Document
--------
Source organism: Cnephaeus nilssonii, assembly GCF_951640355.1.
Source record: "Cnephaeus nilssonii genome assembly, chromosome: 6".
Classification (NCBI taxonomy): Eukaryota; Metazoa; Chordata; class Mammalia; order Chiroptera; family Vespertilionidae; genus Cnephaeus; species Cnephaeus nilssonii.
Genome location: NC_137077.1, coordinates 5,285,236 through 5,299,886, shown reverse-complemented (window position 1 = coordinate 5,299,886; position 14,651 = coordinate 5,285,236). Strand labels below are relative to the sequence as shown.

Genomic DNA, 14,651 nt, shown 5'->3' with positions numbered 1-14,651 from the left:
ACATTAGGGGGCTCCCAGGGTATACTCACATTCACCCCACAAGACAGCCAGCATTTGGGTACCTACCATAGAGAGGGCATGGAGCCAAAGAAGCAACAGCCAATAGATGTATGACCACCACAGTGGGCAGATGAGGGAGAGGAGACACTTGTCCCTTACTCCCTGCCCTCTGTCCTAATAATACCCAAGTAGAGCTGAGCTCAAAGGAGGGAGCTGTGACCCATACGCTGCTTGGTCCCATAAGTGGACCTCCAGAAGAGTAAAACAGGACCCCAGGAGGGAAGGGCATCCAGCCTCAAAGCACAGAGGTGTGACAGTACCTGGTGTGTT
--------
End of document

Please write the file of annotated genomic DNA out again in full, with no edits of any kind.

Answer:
Source organism: Cnephaeus nilssonii, assembly GCF_951640355.1.
Source record: "Cnephaeus nilssonii genome assembly, chromosome: 6".
Classification (NCBI taxonomy): Eukaryota; Metazoa; Chordata; class Mammalia; order Chiroptera; family Vespertilionidae; genus Cnephaeus; species Cnephaeus nilssonii.
Genome location: NC_137077.1, coordinates 5,285,236 through 5,299,886, shown reverse-complemented (window position 1 = coordinate 5,299,886; position 14,651 = coordinate 5,285,236). Strand labels below are relative to the sequence as shown.

Genomic DNA, 14,651 nt, shown 5'->3' with positions numbered 1-14,651 from the left:
ACATTAGGGGGCTCCCAGGGTATACTCACATTCACCCCACAAGACAGCCAGCATTTGGGTACCTACCATAGAGAGGGCATGGAGCCAAAGAAGCAACAGCCAATAGATGTATGACCACCACAGTGGGCAGATGAGGGAGAGGAGACACTTGTCCCTTACTCCCTGCCCTCTGTCCTAATAATACCCAAGTAGAGCTGAGCTCAAAGGAGGGAGCTGTGACCCATACGCTGCTTGGTCCCATAAGTGGACCTCCAGAAGAGTAAAACAGGACCCCAGGAGGGAAGGGCATCCAGCCTCAAAGCACAGAGGTGTGACAGTACCTGGTGTGTT